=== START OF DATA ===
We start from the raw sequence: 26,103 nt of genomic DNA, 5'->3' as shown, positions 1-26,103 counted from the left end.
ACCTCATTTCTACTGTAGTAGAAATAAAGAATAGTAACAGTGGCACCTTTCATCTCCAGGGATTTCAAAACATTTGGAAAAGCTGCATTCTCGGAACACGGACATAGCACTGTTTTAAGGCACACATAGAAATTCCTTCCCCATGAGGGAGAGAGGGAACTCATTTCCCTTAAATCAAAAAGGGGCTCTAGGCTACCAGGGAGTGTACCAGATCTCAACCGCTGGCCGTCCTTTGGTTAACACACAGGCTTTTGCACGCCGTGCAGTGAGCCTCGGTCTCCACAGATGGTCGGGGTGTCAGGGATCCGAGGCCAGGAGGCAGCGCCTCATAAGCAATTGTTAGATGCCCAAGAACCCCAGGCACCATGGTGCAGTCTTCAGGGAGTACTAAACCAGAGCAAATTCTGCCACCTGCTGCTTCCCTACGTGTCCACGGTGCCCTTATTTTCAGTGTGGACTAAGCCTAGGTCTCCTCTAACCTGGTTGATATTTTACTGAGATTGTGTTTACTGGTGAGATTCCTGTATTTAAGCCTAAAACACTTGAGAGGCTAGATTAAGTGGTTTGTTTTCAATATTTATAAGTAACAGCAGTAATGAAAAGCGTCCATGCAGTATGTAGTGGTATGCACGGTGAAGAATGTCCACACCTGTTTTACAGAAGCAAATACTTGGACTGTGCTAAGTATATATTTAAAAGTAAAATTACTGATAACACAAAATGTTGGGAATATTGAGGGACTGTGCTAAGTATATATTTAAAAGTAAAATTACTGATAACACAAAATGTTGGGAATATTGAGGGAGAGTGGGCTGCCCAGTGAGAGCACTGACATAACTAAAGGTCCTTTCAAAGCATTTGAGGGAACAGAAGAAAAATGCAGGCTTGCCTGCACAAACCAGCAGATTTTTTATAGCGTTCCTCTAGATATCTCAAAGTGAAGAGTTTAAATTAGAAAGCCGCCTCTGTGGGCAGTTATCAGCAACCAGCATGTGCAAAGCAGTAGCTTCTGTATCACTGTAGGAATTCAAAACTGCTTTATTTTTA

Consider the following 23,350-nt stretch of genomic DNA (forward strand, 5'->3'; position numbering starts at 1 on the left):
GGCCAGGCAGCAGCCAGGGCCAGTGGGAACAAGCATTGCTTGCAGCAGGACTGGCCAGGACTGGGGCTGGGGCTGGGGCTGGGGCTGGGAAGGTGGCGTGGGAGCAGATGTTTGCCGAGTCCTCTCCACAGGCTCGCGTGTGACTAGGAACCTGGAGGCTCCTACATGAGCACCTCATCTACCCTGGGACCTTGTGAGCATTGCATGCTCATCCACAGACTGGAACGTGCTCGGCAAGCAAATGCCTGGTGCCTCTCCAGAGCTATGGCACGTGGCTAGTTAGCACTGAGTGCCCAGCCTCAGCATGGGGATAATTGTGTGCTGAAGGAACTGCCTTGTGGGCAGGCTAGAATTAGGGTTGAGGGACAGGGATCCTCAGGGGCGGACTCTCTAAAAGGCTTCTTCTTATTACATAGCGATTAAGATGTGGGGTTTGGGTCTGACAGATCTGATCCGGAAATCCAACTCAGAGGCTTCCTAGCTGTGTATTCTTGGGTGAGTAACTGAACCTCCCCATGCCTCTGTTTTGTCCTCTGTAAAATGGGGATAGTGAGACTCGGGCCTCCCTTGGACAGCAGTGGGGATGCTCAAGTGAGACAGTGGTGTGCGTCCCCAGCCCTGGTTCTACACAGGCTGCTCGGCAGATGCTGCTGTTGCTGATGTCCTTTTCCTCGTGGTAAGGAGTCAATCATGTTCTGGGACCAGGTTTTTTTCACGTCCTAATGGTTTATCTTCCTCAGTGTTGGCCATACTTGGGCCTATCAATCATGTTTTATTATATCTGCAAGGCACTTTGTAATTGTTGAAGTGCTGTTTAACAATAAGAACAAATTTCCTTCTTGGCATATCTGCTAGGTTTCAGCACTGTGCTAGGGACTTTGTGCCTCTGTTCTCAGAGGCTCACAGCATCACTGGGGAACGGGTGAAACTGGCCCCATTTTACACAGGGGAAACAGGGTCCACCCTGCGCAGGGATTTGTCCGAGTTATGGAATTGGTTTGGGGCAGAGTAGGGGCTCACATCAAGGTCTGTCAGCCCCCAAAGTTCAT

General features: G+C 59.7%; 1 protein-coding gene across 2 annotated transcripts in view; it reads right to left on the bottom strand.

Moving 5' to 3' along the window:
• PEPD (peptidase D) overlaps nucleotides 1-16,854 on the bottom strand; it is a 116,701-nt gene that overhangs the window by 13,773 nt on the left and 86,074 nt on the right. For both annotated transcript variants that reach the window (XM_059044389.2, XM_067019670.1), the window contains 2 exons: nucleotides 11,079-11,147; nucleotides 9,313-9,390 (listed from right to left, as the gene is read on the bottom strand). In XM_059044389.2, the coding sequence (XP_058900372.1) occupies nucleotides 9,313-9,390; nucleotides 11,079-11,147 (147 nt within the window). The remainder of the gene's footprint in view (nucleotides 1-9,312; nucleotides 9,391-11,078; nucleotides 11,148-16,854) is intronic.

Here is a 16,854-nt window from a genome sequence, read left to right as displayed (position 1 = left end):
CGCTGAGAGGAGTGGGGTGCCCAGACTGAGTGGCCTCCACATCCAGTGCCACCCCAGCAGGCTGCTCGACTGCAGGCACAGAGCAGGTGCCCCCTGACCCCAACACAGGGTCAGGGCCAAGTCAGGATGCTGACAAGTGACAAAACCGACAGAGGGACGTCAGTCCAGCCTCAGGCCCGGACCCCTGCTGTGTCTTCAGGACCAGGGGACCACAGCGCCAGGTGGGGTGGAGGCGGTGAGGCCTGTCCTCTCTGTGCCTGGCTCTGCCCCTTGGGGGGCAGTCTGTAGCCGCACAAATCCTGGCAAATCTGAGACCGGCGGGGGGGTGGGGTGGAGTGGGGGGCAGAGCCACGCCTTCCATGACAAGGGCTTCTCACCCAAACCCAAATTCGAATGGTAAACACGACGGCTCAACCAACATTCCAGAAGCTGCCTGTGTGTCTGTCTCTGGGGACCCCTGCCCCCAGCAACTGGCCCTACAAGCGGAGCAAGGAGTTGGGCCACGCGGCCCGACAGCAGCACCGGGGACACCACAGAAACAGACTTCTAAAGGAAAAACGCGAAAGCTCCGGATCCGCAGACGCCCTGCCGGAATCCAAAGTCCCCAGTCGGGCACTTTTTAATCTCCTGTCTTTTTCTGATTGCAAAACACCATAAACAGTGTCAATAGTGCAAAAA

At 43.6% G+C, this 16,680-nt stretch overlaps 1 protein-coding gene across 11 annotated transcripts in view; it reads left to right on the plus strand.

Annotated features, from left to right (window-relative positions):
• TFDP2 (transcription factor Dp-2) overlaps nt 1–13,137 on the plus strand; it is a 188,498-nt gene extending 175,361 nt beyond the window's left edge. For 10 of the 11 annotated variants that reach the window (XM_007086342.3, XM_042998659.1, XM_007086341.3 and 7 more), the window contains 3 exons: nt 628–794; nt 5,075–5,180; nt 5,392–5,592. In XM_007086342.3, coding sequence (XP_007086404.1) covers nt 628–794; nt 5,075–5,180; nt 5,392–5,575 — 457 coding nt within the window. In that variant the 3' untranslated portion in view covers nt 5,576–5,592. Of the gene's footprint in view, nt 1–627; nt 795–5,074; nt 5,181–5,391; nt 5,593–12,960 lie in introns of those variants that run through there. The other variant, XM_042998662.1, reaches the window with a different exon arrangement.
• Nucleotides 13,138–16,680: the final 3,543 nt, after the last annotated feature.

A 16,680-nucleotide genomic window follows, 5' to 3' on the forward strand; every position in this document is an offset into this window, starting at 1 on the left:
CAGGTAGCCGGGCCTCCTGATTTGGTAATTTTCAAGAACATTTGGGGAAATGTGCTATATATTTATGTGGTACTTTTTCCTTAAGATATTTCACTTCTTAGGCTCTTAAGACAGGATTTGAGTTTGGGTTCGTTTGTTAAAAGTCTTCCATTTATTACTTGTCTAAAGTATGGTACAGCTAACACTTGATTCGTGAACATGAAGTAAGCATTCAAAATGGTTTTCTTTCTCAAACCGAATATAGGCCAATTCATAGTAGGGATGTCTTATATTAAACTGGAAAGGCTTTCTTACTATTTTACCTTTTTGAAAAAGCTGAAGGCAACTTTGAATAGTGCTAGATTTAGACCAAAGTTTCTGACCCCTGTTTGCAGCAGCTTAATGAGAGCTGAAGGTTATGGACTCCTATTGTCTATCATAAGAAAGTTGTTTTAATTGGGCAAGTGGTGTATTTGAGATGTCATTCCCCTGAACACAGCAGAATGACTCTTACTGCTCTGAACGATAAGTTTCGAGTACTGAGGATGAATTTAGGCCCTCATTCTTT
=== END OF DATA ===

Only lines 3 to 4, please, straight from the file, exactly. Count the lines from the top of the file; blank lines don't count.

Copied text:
Consider the following 23,350-nt stretch of genomic DNA (forward strand, 5'->3'; position numbering starts at 1 on the left):
GGCCAGGCAGCAGCCAGGGCCAGTGGGAACAAGCATTGCTTGCAGCAGGACTGGCCAGGACTGGGGCTGGGGCTGGGGCTGGGGCTGGGAAGGTGGCGTGGGAGCAGATGTTTGCCGAGTCCTCTCCACAGGCTCGCGTGTGACTAGGAACCTGGAGGCTCCTACATGAGCACCTCATCTACCCTGGGACCTTGTGAGCATTGCATGCTCATCCACAGACTGGAACGTGCTCGGCAAGCAAATGCCTGGTGCCTCTCCAGAGCTATGGCACGTGGCTAGTTAGCACTGAGTGCCCAGCCTCAGCATGGGGATAATTGTGTGCTGAAGGAACTGCCTTGTGGGCAGGCTAGAATTAGGGTTGAGGGACAGGGATCCTCAGGGGCGGACTCTCTAAAAGGCTTCTTCTTATTACATAGCGATTAAGATGTGGGGTTTGGGTCTGACAGATCTGATCCGGAAATCCAACTCAGAGGCTTCCTAGCTGTGTATTCTTGGGTGAGTAACTGAACCTCCCCATGCCTCTGTTTTGTCCTCTGTAAAATGGGGATAGTGAGACTCGGGCCTCCCTTGGACAGCAGTGGGGATGCTCAAGTGAGACAGTGGTGTGCGTCCCCAGCCCTGGTTCTACACAGGCTGCTCGGCAGATGCTGCTGTTGCTGATGTCCTTTTCCTCGTGGTAAGGAGTCAATCATGTTCTGGGACCAGGTTTTTTTCACGTCCTAATGGTTTATCTTCCTCAGTGTTGGCCATACTTGGGCCTATCAATCATGTTTTATTATATCTGCAAGGCACTTTGTAATTGTTGAAGTGCTGTTTAACAATAAGAACAAATTTCCTTCTTGGCATATCTGCTAGGTTTCAGCACTGTGCTAGGGACTTTGTGCCTCTGTTCTCAGAGGCTCACAGCATCACTGGGGAACGGGTGAAACTGGCCCCATTTTACACAGGGGAAACAGGGTCCACCCTGCGCAGGGATTTGTCCGAGTTATGGAATTGGTTTGGGGCAGAGTAGGGGCTCACATCAAGGTCTGTCAGCCCCCAAAGTTCAT